Common cannabis leaf problems and how to fix them
While growing weed, you’re bound to experience a hiccup or two before harvest. That doesn’t always mean that you’re not giving your herbs enough love and care.
Cannabis leaf problems range from internal complications to external ones like leaf problems.
When you notice an issue with your marijuana leaves, act fast to prevent more damage. Below are a few common cannabis leaf issues you might face and their easy solutions.
Now, let’s get this show on the road!
Signs of dying leaves
The first step in solving weed leaf problems is identifying what they mean. Unhealthy leaves are easy to spot with a little attentiveness.
Your plants send a signal that they’re struggling so that you save them before it’s too late.
Here are some cannabis leaf symptoms to observe:
- Discoloration—brown, bronze, yellow, pink, purple, or blue-green. May appear as spots, patches, and at the tips or edges of the leaf.
- They start to twist or curl.
- Drooping or bending.
- White/grayish powder or dust.
- A full leaf may darken altogether.
Cannabis leaf problems and their solutions
You may encounter various causes for weed leaf problems like:
- An imbalance in the pH of the medium you’re growing on
- Providing cannabis nutrients or other essentials in excess
- Invasion by cannabis pests
Let’s look at a few conditions to help you make the proper marijuana leaf diagnosis:
pH is the measure of how acidic or basic something is. Weed grows best in slightly acidic soil of the range 6–6.9. For hydroponics, it’s a little higher at 5.5–6.5.
The wrong pH level is one of the main causes of cannabis leaf problems. It should be the first thing to check whenever there’s trouble.
A pH imbalance prevents nutrient and mineral intake in the plants. It consequently leads to different weed deficiencies, causing further damage.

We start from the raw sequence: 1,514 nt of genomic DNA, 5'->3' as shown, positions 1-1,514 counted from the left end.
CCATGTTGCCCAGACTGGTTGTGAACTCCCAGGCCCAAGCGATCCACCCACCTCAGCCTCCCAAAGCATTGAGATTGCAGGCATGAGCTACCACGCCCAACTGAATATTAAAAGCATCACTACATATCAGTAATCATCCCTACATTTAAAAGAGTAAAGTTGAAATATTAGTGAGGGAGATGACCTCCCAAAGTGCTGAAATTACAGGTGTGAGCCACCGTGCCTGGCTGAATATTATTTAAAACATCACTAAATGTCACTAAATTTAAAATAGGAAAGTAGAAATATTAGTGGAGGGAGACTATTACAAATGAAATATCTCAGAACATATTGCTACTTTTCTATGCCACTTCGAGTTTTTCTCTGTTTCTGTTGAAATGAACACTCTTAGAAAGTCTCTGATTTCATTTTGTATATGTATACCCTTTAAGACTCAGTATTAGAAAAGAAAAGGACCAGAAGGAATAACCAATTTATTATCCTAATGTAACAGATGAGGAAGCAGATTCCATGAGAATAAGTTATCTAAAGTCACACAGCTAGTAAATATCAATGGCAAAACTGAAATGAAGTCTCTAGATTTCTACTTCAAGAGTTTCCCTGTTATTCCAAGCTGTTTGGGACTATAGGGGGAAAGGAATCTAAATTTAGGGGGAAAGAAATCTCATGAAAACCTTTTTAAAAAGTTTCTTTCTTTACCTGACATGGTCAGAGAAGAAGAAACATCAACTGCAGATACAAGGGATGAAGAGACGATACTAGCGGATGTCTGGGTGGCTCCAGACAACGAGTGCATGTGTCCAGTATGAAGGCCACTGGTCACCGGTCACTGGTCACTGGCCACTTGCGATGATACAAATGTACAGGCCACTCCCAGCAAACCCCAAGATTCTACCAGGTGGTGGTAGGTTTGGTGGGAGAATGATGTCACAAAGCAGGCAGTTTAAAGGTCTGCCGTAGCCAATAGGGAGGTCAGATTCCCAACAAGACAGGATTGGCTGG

If the test reveals an imbalance, store-bought products help in making adjustments.
Natural methods like using baking powder, water, vinegar, or lime work as well. The marijuana leaf symptoms disappear a little while after the change.
Water, fertilizers, and boosters affect the pH level, so keep a testing kit handy. Mix and test the solutions before giving them to your plants to lower the chances of an imbalance.
Allow the pH to move within the required range because cannabis absorbs different nutrients at different points.
A crucial factor to remember, especially for soil cultivators, is that how you water weed can also cause cannabis leaf issues.
Growers often overestimate how much water plants need—too much could destroy the air pockets in the roots, thereby reducing oxygen and suffocating them.
Marijuana leaf symptoms that come from overwatering include:
- The whole leaflet curls or bends downwards
- Yellow discoloration
- The leaves feel plump and rigid due to the excess water in their system
To solve and prevent these weed leaf problems:
- Test the soil’s wetness by putting a finger an inch deep. If it’s still muddy or sluggish, give your herb a break.